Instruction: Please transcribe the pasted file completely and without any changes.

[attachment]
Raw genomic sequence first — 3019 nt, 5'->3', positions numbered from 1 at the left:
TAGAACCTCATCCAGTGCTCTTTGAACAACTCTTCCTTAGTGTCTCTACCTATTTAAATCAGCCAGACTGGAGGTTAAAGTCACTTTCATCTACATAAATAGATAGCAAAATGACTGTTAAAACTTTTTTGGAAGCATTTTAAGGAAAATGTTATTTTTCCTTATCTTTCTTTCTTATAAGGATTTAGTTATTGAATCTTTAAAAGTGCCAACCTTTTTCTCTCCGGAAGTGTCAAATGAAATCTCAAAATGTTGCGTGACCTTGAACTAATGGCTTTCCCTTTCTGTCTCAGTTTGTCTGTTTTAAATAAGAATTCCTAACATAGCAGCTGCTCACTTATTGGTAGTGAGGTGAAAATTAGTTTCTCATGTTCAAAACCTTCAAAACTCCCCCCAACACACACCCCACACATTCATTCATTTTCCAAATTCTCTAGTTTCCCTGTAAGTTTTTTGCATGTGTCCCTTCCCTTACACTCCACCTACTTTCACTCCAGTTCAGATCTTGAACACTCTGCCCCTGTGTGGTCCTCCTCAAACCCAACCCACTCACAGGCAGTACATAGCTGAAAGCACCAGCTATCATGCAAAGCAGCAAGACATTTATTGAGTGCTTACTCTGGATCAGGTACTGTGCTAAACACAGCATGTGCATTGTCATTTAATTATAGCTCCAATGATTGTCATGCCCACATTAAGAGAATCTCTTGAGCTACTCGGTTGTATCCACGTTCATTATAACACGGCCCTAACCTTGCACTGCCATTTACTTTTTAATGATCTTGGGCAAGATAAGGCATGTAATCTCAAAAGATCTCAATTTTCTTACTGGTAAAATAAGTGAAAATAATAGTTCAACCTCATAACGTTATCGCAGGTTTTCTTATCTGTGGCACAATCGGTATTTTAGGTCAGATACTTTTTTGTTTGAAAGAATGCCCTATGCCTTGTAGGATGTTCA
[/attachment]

Raw genomic sequence first — 3019 nt, 5'->3', positions numbered from 1 at the left:
TAGAACCTCATCCAGTGCTCTTTGAACAACTCTTCCTTAGTGTCTCTACCTATTTAAATCAGCCAGACTGGAGGTTAAAGTCACTTTCATCTACATAAATAGATAGCAAAATGACTGTTAAAACTTTTTTGGAAGCATTTTAAGGAAAATGTTATTTTTCCTTATCTTTCTTTCTTATAAGGATTTAGTTATTGAATCTTTAAAAGTGCCAACCTTTTTCTCTCCGGAAGTGTCAAATGAAATCTCAAAATGTTGCGTGACCTTGAACTAATGGCTTTCCCTTTCTGTCTCAGTTTGTCTGTTTTAAATAAGAATTCCTAACATAGCAGCTGCTCACTTATTGGTAGTGAGGTGAAAATTAGTTTCTCATGTTCAAAACCTTCAAAACTCCCCCCAACACACACCCCACACATTCATTCATTTTCCAAATTCTCTAGTTTCCCTGTAAGTTTTTTGCATGTGTCCCTTCCCTTACACTCCACCTACTTTCACTCCAGTTCAGATCTTGAACACTCTGCCCCTGTGTGGTCCTCCTCAAACCCAACCCACTCACAGGCAGTACATAGCTGAAAGCACCAGCTATCATGCAAAGCAGCAAGACATTTATTGAGTGCTTACTCTGGATCAGGTACTGTGCTAAACACAGCATGTGCATTGTCATTTAATTATAGCTCCAATGATTGTCATGCCCACATTAAGAGAATCTCTTGAGCTACTCGGTTGTATCCACGTTCATTATAACACGGCCCTAACCTTGCACTGCCATTTACTTTTTAATGATCTTGGGCAAGATAAGGCATGTAATCTCAAAAGATCTCAATTTTCTTACTGGTAAAATAAGTGAAAATAATAGTTCAACCTCATAACGTTATCGCAGGTTTTCTTATCTGTGGCACAATCGGTATTTTAGGTCAGATACTTTTTTGTTTGAAAGAATGCCCTATGCCTTGTAGGATGTTCA